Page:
Volcanoes

The Hawaiian shield volcanoes are the largest mountains on Earth.
The May 18, 1980 eruptive column at
Before May 18, 1980, Mount St. Helens' summit altitude of 9,677 feet made it only the fifth highest peak in Washington State.
During the 9 hours of vigorous eruptive activity, about 540 million tons of ash fell over an area of more than 22,000 square miles.
The eruptive history of Mount St. Helens (Washington) began about 40,000 years ago with dacitic volcanism, which continued intermittently until about 2,500 years ago.
The major peaks in the US part of the Cascade Range are (from north to south) Mount Baker, Glacier Peak, Mount Rainier, Mount St.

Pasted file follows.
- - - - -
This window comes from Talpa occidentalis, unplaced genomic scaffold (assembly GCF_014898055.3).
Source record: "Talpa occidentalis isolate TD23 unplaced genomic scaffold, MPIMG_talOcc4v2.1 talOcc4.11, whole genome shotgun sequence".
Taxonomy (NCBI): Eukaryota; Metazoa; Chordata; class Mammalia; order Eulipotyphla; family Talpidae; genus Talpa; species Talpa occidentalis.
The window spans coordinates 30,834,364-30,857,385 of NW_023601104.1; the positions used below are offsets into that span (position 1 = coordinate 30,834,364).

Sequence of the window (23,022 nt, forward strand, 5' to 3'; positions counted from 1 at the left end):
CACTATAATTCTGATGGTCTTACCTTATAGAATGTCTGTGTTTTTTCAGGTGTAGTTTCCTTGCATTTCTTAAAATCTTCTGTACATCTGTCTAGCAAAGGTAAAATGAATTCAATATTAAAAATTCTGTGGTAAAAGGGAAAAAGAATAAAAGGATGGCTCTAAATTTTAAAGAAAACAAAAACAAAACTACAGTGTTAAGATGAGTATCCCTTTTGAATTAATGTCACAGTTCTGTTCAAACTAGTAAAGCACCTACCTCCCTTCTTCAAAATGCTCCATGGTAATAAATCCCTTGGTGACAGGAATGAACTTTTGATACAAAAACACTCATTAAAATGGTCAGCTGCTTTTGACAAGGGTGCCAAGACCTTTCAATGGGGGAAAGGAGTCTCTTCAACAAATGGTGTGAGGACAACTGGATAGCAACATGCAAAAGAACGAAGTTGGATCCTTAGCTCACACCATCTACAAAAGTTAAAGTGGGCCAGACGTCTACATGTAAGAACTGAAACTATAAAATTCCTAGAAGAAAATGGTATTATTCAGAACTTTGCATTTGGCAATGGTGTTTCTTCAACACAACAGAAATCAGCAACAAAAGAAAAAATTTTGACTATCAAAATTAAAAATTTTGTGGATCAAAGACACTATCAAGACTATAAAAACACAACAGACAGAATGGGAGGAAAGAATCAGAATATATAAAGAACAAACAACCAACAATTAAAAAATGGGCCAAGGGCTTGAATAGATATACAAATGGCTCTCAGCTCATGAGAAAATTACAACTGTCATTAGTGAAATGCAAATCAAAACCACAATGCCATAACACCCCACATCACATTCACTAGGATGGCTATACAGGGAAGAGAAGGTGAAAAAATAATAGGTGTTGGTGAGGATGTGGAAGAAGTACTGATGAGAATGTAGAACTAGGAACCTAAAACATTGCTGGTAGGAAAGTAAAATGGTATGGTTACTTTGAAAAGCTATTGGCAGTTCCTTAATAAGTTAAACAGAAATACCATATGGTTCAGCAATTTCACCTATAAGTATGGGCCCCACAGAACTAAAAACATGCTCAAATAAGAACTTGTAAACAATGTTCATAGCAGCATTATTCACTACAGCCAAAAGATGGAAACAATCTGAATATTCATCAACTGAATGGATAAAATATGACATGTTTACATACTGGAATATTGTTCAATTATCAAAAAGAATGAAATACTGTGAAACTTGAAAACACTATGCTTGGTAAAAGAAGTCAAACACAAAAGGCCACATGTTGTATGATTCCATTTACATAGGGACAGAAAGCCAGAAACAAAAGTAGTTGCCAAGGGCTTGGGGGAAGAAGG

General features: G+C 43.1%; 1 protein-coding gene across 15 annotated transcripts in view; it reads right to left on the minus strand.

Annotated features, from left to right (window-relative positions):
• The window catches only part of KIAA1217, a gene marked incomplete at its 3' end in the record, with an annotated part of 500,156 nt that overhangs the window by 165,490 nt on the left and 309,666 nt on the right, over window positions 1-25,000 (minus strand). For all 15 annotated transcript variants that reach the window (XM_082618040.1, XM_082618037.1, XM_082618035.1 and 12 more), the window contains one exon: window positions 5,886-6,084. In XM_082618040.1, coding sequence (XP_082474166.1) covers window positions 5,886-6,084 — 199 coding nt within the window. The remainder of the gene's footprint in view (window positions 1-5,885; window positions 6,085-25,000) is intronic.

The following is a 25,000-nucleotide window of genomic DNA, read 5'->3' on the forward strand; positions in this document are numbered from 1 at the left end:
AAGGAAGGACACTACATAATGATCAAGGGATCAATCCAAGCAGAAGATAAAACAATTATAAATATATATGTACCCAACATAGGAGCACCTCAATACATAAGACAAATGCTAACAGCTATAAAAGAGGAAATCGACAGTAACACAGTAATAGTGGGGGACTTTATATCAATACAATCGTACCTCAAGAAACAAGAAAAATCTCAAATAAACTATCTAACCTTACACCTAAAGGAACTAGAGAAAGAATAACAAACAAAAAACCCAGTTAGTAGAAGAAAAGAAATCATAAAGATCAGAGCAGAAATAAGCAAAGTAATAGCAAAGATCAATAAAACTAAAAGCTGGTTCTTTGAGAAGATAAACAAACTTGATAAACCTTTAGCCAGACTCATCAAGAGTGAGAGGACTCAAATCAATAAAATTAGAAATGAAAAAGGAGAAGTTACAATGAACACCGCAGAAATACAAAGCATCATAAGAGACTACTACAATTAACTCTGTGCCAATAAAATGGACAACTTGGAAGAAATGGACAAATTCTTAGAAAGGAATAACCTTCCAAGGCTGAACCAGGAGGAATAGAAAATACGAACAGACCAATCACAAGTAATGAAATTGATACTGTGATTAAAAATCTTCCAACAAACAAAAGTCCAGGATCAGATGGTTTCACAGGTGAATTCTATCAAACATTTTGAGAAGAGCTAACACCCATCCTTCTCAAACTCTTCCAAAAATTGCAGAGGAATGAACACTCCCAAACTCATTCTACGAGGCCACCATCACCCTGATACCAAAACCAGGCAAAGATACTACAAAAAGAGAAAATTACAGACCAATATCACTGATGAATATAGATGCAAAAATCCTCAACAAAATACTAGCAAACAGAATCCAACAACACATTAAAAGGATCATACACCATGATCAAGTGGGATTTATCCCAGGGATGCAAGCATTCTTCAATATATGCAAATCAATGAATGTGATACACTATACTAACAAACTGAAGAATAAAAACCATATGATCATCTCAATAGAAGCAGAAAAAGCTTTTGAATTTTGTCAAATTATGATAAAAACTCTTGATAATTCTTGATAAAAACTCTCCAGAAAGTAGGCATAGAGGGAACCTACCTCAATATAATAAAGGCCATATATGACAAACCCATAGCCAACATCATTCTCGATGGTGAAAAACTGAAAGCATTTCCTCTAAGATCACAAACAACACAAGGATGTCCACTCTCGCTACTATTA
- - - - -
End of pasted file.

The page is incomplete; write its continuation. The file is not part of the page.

The principal volcanoes of the Hawaii Islands (from northwest (oldest) to southeast (youngest)) are Niihau, Kauai, Oahu, Molokai, Lanai, Maui, Kahoolawe, and Hawaii (Big Island).
Several lofty volcanic peaks dominate the Cascade Range of the Pacific Northwest; the principal part of the range extends from
Mount Rainier, in Washington State, is the tallest (4,392 meters, 14,410 feet) volcano in the Cascade Range but it is only the third most voluminous volcano after Mounts
Earthquakes, volcanism, and hydrothermal features go hand in hand at Yellowstone. The underground plumbing of hot water and magmas beneath Yellowstone is influenced by the same stresses that cause earthquakes.